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Hair Assays and Urinalysis for Drugs of Abuse Among Juvenile Offenders: A Comparison of Two Cities Based Upon the Drug Use Forecasting Program Final Report

NCJ Number
Date Published
800 pages
Data from juveniles in detention facilities in Cleveland and Pinellas County (Fla.) formed the basis of an analysis of the use of hair analysis, urinalysis, and survey data collected in personal interviews to determine the prevalence of drug use among these arrestees and detainees.
Each site used convenience samples of volunteers and followed the Drug Use Forecasting protocol. The participants included 185 juveniles in Cleveland and 241 juveniles in Pinellas County. The Florida site accepted all referrals, while the Cleveland site accepted only those apprehended less than 48 hours prior to interviewing. Results were generally consistent with the general patterns previously revealed in research on bioassays versus self-reports. The bioassays revealed more drug use than the survey interviews did, especially in Cleveland. This finding was generally true across all drugs, but was most pronounced for cocaine. Hair analysis revealed more cocaine prevalence than did urinalysis; the results for cocaine were mixed. Findings indicated that these juveniles were reluctant to report their drug use accurately, especially for cocaine. Hair analysis appears to be readily implemented in field settings, but very short hair styles may impede simple implementation. Finally, the youth in both sites have high measures of both drug abuse risk and personal adjustment problems. Tables and study instruments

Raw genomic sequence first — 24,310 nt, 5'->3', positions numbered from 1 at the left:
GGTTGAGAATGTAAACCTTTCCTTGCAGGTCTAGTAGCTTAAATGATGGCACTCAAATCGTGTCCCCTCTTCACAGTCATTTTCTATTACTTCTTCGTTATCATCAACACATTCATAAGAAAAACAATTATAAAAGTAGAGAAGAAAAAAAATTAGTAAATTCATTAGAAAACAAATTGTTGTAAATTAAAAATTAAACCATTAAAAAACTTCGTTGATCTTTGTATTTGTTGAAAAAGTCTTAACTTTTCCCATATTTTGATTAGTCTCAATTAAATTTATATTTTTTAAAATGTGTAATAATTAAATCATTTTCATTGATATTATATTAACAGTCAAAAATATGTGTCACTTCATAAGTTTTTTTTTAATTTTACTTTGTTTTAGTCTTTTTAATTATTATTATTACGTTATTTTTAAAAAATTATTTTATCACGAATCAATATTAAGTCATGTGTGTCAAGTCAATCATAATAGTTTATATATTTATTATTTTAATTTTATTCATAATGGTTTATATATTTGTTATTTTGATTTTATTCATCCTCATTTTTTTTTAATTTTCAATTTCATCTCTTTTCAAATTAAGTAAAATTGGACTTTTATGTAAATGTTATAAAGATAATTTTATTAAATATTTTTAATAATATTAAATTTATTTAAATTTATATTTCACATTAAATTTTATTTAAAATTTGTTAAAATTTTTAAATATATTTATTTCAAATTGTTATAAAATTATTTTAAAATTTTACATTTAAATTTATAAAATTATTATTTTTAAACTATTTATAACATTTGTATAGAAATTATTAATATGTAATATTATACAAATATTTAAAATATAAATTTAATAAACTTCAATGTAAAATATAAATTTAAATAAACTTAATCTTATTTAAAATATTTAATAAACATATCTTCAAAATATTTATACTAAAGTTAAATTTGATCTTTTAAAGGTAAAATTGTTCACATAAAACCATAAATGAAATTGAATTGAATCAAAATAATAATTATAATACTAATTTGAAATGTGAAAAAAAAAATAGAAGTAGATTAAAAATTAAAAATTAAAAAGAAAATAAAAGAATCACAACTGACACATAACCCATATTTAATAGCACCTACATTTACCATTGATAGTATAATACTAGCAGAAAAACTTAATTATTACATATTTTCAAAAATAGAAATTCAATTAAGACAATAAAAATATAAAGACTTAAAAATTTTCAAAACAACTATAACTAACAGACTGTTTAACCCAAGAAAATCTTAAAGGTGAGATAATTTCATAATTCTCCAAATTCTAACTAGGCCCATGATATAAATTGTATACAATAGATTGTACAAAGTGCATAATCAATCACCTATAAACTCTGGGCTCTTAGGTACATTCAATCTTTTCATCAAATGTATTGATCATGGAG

Date Published: January 1, 1996